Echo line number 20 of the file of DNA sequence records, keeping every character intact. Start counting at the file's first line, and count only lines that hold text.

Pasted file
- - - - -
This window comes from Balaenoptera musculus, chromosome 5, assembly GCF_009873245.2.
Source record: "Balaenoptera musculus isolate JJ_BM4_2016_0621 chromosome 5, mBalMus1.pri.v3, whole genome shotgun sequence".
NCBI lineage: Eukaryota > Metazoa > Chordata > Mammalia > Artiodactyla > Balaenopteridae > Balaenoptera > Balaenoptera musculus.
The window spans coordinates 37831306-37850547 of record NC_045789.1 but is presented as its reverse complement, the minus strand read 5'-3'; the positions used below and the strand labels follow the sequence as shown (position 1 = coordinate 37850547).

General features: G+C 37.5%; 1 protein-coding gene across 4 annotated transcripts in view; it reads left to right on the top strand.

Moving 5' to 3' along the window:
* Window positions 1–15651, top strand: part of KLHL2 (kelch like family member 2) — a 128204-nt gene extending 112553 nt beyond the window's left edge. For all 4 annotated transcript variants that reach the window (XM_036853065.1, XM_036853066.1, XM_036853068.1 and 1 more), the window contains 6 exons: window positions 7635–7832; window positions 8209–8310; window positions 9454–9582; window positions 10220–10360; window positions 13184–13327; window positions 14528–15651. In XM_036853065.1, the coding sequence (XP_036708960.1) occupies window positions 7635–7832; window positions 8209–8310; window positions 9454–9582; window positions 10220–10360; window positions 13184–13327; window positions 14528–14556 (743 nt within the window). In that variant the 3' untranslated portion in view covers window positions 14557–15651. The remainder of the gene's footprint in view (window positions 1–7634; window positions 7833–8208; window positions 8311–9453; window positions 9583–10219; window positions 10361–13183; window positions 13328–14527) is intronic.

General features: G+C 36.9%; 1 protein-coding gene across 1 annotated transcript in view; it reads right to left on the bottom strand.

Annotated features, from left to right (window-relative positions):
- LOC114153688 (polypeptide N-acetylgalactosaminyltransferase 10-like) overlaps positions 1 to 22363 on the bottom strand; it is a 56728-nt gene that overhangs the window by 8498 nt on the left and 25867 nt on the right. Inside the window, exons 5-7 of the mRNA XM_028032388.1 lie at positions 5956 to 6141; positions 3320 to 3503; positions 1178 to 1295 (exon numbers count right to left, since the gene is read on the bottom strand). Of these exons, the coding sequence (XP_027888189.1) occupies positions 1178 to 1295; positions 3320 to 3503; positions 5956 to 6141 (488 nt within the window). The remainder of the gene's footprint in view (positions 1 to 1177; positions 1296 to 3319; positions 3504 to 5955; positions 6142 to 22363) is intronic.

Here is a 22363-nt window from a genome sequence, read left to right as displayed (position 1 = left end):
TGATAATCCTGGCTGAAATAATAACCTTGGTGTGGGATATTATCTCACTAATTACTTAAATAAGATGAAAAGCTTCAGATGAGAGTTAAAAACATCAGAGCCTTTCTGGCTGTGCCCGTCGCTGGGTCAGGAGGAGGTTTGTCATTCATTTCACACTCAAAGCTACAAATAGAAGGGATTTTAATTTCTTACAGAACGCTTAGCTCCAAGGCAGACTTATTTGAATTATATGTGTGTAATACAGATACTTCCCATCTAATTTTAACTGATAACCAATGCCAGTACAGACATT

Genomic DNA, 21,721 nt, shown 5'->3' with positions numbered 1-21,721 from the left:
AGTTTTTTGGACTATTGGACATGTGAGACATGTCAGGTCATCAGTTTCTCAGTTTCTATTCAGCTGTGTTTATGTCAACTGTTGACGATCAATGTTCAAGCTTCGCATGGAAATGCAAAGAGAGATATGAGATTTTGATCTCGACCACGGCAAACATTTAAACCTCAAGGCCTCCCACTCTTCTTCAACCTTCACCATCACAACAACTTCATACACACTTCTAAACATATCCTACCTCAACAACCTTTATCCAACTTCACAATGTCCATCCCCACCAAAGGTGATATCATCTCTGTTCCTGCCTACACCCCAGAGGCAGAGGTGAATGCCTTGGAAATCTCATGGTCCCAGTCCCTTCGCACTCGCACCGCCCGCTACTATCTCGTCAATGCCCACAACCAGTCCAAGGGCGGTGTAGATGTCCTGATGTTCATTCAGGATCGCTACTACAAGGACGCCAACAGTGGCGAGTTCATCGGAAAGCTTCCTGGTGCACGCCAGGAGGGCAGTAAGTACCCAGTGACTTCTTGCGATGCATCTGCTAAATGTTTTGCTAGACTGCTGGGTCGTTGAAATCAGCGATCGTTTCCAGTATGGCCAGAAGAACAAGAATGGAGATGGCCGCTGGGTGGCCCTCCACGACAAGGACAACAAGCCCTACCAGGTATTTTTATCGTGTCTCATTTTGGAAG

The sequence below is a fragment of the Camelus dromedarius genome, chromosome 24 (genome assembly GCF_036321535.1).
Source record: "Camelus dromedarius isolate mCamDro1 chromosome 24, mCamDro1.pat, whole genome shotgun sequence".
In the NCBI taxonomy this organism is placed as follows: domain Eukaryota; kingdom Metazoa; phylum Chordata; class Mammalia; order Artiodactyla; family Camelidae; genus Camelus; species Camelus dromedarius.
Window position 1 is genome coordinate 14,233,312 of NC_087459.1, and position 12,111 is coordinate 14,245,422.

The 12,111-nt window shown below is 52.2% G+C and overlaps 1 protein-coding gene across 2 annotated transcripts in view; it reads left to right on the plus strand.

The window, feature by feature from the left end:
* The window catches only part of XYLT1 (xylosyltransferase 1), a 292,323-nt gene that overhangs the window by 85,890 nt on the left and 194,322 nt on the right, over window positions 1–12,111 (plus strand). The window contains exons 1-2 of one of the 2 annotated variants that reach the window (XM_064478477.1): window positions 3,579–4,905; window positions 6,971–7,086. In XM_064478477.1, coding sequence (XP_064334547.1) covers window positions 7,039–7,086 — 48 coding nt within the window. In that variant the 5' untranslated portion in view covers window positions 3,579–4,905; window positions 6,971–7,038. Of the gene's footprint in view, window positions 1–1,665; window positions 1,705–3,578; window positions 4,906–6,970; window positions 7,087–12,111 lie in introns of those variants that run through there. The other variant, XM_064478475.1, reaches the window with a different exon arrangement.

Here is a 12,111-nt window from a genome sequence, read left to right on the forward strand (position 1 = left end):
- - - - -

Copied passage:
The window, feature by feature from the left end: